Brassinosteroids (BRs) are a group of steroidal hormones involved in plant development. Although the BR biosynthesis pathways are well characterized, the BR inactivation process, which contributes to BR homeostasis, is less understood. Here, we show that a member of the BAHD (for benzylalcohol O-acetyltransferase, anthocyanin O-hydroxycinnamoyltransferase, anthranilate N-hydroxycinnamoyl/benzoyltransferase, and deacetylvindoline 4-O-acetyltransferase) acyltransferase family may play a role in BR homeostasis in Arabidopsis (Arabidopsis thaliana). We isolated two gain-of-function mutants, brassinosteroid inactivator1-1Dominant (bia1-1D) and bia1-2D, in which a novel BAHD acyltransferase-like protein was transcriptionally activated. Both mutants exhibited dwarfism, reduced male fertility, and deetiolation in darkness, which are typical phenotypes of plants defective in BR biosynthesis. Exogenous BR treatment rescued the phenotypes of the bia1-1D mutant. Endogenous levels of BRs were reduced in the bia1-1D mutant, demonstrating that BIA1 regulates endogenous BR levels. When grown in darkness, the bia1 loss-of-function mutant showed a longer hypocotyl phenotype and was more responsive to exogenous BR treatment than the wild-type plant. BIA1 expression was predominantly observed in the root, where low levels of BRs were detected. These results indicate that the BAHD acyltransferase family member encoded by BIA1 plays a role in controlling BR levels, particularly in the root and hypocotyl in darkness. Taken together, our study provides new insights into a mechanism that maintains BR homeostasis in Arabidopsis, likely via acyl conjugation of BRs.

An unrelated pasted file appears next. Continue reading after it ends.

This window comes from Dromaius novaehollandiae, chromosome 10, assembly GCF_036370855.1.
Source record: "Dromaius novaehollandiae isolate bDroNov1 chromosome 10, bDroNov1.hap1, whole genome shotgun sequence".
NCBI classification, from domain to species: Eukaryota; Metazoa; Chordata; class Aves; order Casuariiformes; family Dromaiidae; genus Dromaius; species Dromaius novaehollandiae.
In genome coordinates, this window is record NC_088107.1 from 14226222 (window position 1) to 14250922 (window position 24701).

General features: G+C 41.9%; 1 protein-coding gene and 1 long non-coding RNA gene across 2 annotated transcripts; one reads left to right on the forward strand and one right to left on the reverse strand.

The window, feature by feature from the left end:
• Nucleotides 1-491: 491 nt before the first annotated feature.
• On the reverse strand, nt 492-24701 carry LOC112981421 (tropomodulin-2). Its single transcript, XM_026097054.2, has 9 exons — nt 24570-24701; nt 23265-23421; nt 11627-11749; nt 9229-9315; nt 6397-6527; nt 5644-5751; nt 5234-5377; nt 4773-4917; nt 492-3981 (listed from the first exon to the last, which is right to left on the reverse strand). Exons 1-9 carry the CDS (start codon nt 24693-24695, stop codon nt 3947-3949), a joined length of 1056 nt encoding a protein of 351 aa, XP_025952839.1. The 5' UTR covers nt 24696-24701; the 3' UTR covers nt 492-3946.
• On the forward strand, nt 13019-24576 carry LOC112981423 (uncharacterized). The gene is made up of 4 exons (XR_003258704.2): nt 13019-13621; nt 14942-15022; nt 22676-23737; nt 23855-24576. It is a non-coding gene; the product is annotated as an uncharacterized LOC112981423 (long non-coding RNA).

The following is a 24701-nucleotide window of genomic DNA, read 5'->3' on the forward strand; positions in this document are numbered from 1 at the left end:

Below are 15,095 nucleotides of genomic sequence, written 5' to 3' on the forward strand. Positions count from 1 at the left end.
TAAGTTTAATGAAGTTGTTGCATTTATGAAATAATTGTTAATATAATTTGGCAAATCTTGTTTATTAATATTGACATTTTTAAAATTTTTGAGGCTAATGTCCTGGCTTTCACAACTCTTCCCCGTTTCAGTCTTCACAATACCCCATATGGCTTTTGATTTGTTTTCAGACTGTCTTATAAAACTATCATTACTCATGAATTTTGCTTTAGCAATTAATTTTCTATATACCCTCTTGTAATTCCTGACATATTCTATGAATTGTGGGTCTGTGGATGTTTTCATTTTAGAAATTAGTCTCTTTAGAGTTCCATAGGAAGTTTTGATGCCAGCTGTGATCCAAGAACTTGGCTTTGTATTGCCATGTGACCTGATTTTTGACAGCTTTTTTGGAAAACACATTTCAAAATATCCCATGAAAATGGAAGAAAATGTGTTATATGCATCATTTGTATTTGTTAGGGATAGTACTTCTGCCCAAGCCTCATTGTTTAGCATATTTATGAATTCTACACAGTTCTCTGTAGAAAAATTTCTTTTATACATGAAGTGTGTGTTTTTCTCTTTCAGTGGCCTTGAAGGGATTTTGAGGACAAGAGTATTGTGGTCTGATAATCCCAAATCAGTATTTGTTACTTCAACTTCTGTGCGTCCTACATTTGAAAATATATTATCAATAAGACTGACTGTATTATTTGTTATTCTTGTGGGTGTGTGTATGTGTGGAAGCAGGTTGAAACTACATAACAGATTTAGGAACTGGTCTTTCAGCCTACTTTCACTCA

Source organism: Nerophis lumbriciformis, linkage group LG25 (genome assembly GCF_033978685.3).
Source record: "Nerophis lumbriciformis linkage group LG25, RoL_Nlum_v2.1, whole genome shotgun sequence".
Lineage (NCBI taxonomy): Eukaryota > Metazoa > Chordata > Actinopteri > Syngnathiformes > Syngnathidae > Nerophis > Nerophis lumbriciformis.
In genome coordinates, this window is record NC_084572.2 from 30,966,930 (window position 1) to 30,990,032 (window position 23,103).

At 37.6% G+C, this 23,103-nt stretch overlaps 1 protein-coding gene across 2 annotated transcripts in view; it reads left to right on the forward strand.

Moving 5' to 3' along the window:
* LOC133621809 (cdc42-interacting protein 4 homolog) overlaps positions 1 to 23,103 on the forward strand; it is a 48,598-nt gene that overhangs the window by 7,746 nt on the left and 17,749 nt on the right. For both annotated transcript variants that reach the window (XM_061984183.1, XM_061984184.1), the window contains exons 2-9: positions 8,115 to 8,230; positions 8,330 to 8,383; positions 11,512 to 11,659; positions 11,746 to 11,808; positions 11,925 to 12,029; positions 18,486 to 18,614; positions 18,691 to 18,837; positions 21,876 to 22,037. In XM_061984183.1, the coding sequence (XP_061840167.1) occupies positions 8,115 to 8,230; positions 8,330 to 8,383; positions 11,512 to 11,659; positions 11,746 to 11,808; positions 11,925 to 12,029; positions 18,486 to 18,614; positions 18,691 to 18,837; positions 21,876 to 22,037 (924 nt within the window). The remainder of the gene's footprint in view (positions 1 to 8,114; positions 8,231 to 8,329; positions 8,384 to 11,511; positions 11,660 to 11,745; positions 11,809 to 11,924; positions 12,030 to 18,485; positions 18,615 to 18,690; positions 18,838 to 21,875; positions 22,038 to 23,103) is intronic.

ASJC Scopus subject areas
- Plant Science